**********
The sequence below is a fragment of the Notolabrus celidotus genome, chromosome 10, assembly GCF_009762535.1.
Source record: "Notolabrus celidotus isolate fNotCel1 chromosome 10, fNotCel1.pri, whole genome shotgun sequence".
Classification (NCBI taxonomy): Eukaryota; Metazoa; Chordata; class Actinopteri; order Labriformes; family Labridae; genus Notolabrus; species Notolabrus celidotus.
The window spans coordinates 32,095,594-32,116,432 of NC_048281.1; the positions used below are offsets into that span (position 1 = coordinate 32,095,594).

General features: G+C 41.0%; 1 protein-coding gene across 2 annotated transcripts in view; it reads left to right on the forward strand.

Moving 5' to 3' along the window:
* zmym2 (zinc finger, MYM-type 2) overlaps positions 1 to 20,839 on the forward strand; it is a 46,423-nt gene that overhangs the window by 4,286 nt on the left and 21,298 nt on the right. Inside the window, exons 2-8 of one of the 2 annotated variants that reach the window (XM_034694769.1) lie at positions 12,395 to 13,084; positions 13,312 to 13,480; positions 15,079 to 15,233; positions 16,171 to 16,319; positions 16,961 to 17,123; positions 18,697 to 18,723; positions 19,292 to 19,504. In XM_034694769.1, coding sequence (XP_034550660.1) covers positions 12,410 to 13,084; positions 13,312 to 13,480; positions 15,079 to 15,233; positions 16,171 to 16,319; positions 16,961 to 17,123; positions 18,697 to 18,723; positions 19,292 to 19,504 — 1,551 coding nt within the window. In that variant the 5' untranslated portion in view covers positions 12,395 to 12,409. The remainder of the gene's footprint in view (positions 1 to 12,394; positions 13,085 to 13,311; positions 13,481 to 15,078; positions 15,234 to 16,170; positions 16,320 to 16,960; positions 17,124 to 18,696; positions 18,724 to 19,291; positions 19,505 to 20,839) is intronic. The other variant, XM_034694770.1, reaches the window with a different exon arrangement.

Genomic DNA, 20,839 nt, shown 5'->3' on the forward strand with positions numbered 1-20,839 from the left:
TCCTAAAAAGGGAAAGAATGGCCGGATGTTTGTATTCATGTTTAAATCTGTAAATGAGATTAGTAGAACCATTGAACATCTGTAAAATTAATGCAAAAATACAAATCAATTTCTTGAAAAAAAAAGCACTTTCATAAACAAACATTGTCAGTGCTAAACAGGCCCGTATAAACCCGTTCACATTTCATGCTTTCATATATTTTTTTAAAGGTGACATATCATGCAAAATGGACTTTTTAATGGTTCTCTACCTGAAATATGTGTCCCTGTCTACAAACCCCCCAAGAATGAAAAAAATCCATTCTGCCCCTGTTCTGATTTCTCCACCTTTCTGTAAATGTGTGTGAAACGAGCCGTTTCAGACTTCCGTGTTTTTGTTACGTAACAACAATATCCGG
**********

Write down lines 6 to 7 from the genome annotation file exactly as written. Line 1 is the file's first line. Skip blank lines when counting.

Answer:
Moving 5' to 3' along the window:
* zmym2 (zinc finger, MYM-type 2) overlaps positions 1 to 20,839 on the forward strand; it is a 46,423-nt gene that overhangs the window by 4,286 nt on the left and 21,298 nt on the right. Inside the window, exons 2-8 of one of the 2 annotated variants that reach the window (XM_034694769.1) lie at positions 12,395 to 13,084; positions 13,312 to 13,480; positions 15,079 to 15,233; positions 16,171 to 16,319; positions 16,961 to 17,123; positions 18,697 to 18,723; positions 19,292 to 19,504. In XM_034694769.1, coding sequence (XP_034550660.1) covers positions 12,410 to 13,084; positions 13,312 to 13,480; positions 15,079 to 15,233; positions 16,171 to 16,319; positions 16,961 to 17,123; positions 18,697 to 18,723; positions 19,292 to 19,504 — 1,551 coding nt within the window. In that variant the 5' untranslated portion in view covers positions 12,395 to 12,409. The remainder of the gene's footprint in view (positions 1 to 12,394; positions 13,085 to 13,311; positions 13,481 to 15,078; positions 15,234 to 16,170; positions 16,320 to 16,960; positions 17,124 to 18,696; positions 18,724 to 19,291; positions 19,505 to 20,839) is intronic. The other variant, XM_034694770.1, reaches the window with a different exon arrangement.